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Two female candidates say they've faced harassment on campaign trail

Cherish Winsor, senior communications adviser for the GNWT and president/volunteer of the YK Food Bank, is declaring her candidacy to run in Kam Lake. Photo courtesy of Cherish Winsor

Kam Lake hopeful Cherish Winsor and Great Slave contender Katrina Nokleby say they've been subjected to inappropriate behaviour from strangers on the campaign trail.

Since starting her campaign, Winsor has been receiving multiple inappropriate comments from strangers on social media, she said.

Cherish Winsor says she has been harassed on the campaign trail. photo courtesy of Cherish Winsor

Winsor showed several messages to Yellowknifer but did not want specifics revealed due to the inappropriate nature of the content.

One of the comments made on Winsor's Facebook page, which makes pointed accusations about her social conduct, was made by a territorial government employee.

Winsor said a complaint has been filed against that person but has received no follow up on the matter.

“That individual is at a senior level as well and should definitely know better,” said Winsor.

She deleted the message from her page, but she said people still mentioned it to her while out door knocking.

“These things are not true and I have not met the person,” said Winsor. “I think they're trying to undermine the work I do in the community.”

“People think they have the right to attack us when we're just trying to do something good.”

Random men have also been making advances toward the candidate through social media, which Winsor said are demeaning and inappropriate.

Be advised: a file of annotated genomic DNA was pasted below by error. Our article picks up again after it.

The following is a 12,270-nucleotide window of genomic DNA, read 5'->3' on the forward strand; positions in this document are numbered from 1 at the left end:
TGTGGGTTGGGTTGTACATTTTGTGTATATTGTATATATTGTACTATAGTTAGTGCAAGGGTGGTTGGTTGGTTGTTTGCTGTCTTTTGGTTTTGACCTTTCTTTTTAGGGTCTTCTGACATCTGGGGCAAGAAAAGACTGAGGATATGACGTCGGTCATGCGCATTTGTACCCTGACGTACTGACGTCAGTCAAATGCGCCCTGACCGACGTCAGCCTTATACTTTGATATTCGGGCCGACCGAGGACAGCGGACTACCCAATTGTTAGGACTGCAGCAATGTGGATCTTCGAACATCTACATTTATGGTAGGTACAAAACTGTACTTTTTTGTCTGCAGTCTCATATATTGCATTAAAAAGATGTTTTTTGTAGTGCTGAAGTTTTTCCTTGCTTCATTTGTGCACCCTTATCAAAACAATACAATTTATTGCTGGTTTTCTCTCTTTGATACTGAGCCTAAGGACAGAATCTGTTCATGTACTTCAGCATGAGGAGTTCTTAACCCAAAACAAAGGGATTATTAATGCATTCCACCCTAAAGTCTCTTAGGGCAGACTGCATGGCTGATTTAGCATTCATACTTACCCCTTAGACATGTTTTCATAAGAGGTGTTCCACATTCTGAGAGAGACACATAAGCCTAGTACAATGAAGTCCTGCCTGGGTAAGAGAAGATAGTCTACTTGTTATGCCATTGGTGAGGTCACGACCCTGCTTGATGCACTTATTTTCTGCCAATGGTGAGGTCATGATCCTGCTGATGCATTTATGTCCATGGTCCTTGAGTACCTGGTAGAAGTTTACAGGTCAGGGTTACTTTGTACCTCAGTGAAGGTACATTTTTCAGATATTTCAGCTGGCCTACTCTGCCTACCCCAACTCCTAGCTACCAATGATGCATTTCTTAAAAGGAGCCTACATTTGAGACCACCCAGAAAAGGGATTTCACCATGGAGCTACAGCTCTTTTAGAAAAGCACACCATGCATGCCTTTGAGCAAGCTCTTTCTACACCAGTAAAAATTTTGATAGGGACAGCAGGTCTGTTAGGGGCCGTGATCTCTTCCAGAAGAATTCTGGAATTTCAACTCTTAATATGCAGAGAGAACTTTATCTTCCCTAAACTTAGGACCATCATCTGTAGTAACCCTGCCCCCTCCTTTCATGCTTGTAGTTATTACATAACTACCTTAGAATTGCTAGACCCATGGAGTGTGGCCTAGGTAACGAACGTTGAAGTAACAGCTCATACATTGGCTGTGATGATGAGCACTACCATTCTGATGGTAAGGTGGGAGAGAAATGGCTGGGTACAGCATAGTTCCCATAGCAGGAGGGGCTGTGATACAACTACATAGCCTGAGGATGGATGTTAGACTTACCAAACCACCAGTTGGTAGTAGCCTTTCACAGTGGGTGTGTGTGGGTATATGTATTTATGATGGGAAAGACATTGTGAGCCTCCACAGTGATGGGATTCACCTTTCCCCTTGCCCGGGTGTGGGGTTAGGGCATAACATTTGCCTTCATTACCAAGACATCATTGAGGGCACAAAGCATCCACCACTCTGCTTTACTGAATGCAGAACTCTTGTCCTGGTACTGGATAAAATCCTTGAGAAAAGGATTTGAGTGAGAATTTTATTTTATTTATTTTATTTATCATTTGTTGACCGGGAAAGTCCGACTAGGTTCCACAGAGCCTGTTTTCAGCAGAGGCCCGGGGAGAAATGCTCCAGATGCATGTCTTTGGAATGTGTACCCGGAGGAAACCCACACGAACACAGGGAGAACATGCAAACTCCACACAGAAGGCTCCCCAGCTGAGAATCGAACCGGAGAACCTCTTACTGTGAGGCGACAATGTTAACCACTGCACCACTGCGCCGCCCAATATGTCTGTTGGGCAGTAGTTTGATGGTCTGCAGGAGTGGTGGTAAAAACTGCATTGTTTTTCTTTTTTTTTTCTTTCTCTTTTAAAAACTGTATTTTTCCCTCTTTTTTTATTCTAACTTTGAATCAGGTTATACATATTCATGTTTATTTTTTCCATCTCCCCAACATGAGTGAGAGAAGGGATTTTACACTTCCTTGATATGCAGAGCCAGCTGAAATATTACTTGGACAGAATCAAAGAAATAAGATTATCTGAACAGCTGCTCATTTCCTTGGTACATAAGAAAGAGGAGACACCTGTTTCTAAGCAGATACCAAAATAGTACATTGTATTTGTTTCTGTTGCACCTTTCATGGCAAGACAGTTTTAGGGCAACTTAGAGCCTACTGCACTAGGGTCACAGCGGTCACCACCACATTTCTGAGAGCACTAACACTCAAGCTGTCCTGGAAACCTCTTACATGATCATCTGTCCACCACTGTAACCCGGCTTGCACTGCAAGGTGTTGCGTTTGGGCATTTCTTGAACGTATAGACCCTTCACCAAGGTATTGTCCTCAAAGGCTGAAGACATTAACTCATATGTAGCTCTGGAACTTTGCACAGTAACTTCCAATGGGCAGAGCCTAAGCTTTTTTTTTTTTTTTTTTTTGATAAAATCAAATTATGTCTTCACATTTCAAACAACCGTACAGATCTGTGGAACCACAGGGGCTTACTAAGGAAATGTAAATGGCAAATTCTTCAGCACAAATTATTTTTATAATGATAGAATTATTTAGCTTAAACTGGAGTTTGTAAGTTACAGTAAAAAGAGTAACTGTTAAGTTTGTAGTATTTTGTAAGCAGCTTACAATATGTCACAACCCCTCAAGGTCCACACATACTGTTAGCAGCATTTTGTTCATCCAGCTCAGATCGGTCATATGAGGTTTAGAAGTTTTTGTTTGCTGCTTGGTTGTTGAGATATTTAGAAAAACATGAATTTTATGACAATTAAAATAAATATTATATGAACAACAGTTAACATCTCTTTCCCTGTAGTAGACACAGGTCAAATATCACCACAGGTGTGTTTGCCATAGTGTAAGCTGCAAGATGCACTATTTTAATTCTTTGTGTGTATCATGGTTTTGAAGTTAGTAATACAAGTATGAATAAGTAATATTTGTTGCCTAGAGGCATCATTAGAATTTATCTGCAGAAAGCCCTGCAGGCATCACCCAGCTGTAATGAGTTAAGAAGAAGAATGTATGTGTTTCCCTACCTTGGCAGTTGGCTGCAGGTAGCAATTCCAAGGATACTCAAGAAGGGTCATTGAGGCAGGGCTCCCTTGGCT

“I've spoken with a male cabinet minister about this and they said they never received messages like this while campaigning,” said Winsor.

Nokleby said she has also received unwanted attention online.

Katrina Nokleby also claims she has been the victim of inappropriate conduct. photo courtesy of Katrina Nokleby

“I could have a date in Tuktoyaktuk right now,” she said laughing.

Nokleby said she does not believe male candidates are having the same experiences.

Winsor agrees.

“It's not just because we're out there publicly, it's not because we're widely accepting friend requests, it's because we're women,” said Winsor.

Winsor said she has faced some additional criticisms, mostly revolving around her family, being told that she “should be at home with her kids” instead of out campaigning.

“Having family responsibilities does not take away from our abilities to be leaders in the community,” said the mother of five.

Most troubling to her are the rude comments about her children that she's heard about while door knocking.

“There's a city councillor that's doing it and I've confronted them and it's been confirmed they've said these things,” said Winsor.

Winsor declined to name the individual responsible.

She said ultimately that the comments are taking away from the message she's trying to deliver.

“We only have 29 days to do this huge task. We're putting ourselves out there to be accessible, but that means we're putting ourselves up for attack,” she said.

Winsor said she has a good support network from friends and women who participate in the Women on the Ballot Facebook group.

Nokleby said she has received support from incumbent Julie Green in Yk Centre and other candidates.

For the future, Winsor thinks that women need to be more visible in politics to avoid this behaviour.

“If it's more normal, I don't think we'd get the same amount of attacks and backlash,” said Winsor.

“The message needs to be clear that this is not OK.”

With files from Simon Whitehouse.